If the season started today, Todd Peterson would be in line to be LSU’s Sunday starter.
LSU coach Paul Mainieri said as much in his state of the program address at LSU Media Day on Friday afternoon. There’s three weeks to go until Opening Night, but the sophomore is presently slotted to follow rotation locks Caleb Gilbert and Zack Hess.
“You remember, I was really high on Todd Peterson last year,” Mainieri said. “He had a couple of unfortunate things happen that kind of had his season come to a screeching halt.”
Some of those setbacks were of his own doing. He was tapped to start the Southeastern Conference Tournament opener only to get himself suspended for a violation of team rules the night before the game.
Peterson also would’ve started the first game of the College World Series Finals against Florida, Mainieri said, were it not for a fatigued shoulder. Instead LSU turned to Russell Reynolds and eventually got swept.
But the sophomore worked himself into better shape over the summer — coaches pointed to being out of shape as the root cause of his arm fatigue — and looked sharp during fall practices, setting himself up for a bigger role this season.
“For me, he’s a very critical part of our pitching staff,” LSU pitching coach Alan Dunn said. “He’s got size. He’s got three pitches. He’s a strike thrower and he’s got good poise on the mound. That’s the start of a pretty good starting pitcher and his fall was really solid.”
Dunn has already seen the results of Peterson’s offseason work in the gym. He’s noticed more energy during workouts as well as good results when the sophomore right-hander has stepped on the mound during bullpen sessions.
The Florida native 22 games (three starts), posting a 3-1 mark and a 4.19 ERA in 34.1 innings of work with 16 walks and 21 strikeouts. He’s got a chance to do a whole lot more in 2018 as LSU looks to replace the 333.2 innings logged by starters Alex Lange, Jared Poche’ and Eric Walker.
“He knows the opportunity is right there for him to take it, and he understands that,” Dunn said. “And how you get another opportunity is to go out and produce. I think he’s ready to take that next step.”
Freshman right-hander Nick Storz suffered a “slight setback” in working his way back from shoulder surgery, Mainieri said, but hasn’t been ruled out for opening weekend against Notre Dame.
Storz suffered a minor strain of his lat after taking a misstep while playing long toss earlier this week. The soreness has already subsided after treatment, the coach said, but it did cost him three days of rehab as his bullpen session was shut down early.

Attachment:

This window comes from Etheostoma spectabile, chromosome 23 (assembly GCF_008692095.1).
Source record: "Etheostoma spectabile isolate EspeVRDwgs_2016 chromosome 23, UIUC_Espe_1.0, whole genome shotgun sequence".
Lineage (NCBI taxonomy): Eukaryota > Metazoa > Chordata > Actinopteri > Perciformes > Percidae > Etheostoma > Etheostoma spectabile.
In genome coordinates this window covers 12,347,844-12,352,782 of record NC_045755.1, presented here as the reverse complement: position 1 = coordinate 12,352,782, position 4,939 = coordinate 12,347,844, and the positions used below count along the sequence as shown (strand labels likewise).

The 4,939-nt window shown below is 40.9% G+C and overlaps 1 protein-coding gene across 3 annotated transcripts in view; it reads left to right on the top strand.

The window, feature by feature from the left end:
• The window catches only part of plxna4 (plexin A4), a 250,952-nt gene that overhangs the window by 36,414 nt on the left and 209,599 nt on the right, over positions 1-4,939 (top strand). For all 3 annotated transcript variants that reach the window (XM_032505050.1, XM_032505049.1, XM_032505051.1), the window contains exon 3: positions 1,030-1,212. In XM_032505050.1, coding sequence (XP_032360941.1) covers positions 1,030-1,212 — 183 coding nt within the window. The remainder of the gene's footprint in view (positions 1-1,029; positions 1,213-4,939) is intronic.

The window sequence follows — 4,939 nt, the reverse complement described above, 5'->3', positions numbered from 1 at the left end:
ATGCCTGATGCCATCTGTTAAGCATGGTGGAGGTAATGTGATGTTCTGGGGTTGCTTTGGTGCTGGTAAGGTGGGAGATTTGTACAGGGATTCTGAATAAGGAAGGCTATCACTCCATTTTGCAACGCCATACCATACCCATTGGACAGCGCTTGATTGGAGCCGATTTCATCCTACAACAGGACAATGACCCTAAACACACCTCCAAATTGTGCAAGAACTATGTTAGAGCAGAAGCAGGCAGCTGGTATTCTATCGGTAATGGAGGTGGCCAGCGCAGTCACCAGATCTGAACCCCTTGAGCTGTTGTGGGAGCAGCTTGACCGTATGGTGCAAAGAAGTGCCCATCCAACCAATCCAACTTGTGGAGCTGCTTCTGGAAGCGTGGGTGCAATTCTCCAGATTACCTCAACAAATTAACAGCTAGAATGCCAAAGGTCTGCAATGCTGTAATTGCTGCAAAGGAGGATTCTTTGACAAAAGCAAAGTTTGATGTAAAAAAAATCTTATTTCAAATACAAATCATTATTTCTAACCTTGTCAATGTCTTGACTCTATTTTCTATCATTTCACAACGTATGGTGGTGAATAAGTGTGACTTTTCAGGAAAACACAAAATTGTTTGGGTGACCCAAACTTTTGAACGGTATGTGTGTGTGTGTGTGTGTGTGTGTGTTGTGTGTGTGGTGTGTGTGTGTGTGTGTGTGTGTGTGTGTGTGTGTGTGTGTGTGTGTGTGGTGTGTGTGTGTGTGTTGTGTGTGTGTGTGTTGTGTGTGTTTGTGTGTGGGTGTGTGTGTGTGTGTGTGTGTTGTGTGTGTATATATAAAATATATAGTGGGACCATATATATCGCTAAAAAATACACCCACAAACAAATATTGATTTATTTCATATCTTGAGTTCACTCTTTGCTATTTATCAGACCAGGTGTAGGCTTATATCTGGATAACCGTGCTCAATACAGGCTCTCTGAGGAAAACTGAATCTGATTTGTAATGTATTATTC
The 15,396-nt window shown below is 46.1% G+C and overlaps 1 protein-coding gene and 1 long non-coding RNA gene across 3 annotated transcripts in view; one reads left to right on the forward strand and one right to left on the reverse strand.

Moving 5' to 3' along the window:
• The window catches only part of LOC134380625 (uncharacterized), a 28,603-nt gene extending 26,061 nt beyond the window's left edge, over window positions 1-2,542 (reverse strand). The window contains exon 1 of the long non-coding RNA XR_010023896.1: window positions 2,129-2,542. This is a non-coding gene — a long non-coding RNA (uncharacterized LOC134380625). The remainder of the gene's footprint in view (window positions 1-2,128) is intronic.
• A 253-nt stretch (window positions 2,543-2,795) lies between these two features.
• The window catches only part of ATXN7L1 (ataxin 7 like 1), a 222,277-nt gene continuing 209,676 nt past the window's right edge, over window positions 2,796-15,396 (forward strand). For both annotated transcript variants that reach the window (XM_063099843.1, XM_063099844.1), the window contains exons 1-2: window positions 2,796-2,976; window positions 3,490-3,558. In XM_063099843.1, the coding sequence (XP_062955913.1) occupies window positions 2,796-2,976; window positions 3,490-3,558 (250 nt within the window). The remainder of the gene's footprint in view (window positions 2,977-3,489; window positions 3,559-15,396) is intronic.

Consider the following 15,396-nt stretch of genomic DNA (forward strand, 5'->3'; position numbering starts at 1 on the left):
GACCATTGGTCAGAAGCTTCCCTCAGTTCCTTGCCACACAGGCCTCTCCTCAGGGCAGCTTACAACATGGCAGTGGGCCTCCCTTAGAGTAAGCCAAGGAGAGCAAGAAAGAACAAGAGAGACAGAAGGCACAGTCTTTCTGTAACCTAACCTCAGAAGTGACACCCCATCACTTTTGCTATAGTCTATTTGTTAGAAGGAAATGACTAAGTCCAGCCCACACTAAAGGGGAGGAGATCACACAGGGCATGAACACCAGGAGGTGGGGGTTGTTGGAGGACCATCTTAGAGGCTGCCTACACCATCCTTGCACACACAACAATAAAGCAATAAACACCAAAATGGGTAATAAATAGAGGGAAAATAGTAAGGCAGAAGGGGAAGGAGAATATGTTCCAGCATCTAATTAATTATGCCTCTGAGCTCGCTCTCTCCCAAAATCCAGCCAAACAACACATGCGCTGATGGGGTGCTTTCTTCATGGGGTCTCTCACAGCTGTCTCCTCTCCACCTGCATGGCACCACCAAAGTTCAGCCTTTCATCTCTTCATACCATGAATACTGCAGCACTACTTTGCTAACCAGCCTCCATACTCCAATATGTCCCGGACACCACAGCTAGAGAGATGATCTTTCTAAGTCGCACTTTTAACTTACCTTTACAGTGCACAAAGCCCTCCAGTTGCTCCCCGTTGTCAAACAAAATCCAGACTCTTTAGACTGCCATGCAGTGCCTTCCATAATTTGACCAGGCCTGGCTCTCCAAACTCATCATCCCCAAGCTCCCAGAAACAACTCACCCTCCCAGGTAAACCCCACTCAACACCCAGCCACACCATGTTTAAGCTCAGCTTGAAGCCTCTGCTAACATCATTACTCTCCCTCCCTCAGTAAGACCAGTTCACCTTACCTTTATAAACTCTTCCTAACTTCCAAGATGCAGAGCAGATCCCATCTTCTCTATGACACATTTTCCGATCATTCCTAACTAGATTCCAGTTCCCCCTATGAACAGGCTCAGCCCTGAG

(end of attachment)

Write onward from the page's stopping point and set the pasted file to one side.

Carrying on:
“We thought the prudent thing was to shut him down. He’s been treated. The soreness is all gone,” Mainieri said. “I think he’s going to throw a bullpen today. I don’t know exactly if losing those three days is going to set him back so much that he may not be able to be ready for opening weekend or what. I’m still hopeful.”
Storz’s availability for the Notre Dame series may ultimately come down to how quickly he can get himself into an intra-squad scrimmage. Neither Mainieri nor Dunn want to put a pitcher into a live game without some kind of scrimmage experience.
What complicates matters is the fact that LSU doesn’t scrimmage much once the season actually starts. That’d limit Storz to pitching in a simulated game — just pitcher and hitter, no defense — as the staff is hesitant to manufacture scrimmages once the season begins.
Storz missed the entire fall after undergoing surgery to remove a bone spur, meaning LSU has yet to see him in a game situation on the mound.
“Since he missed the fall, I’m really hopeful that by that last weekend or that Tuesday before the first game that he will have the opportunity to pitch in an intra-squad scrimmage,” Mainieri said. “If that happens, then he could very well be ready to pitch against Notre Dame out of the bullpen. If that doesn’t happen, then we will have to schedule simulated games and it may delay our using him in a game a little bit longer.”
LSU is having Storz focus exclusively on pitching after some talk this fall about letting him hit in a pinch hitting or designated hitter capacity.
The Brooklyn native has exceptional raw power, but LSU is putting his hitting on the shelf until further notice as the need for a power arm much exceeds the need for another bat off the bench at this juncture.
“I can’t tell you how excited I am about getting this guy on the mound,” Mainieri said. “Wait until you see this guy. That’s what they look like, if you know what I mean … This guy is special. The sooner you get to see what makes him special once that ball leaves his hand, the happier I’ll be.”
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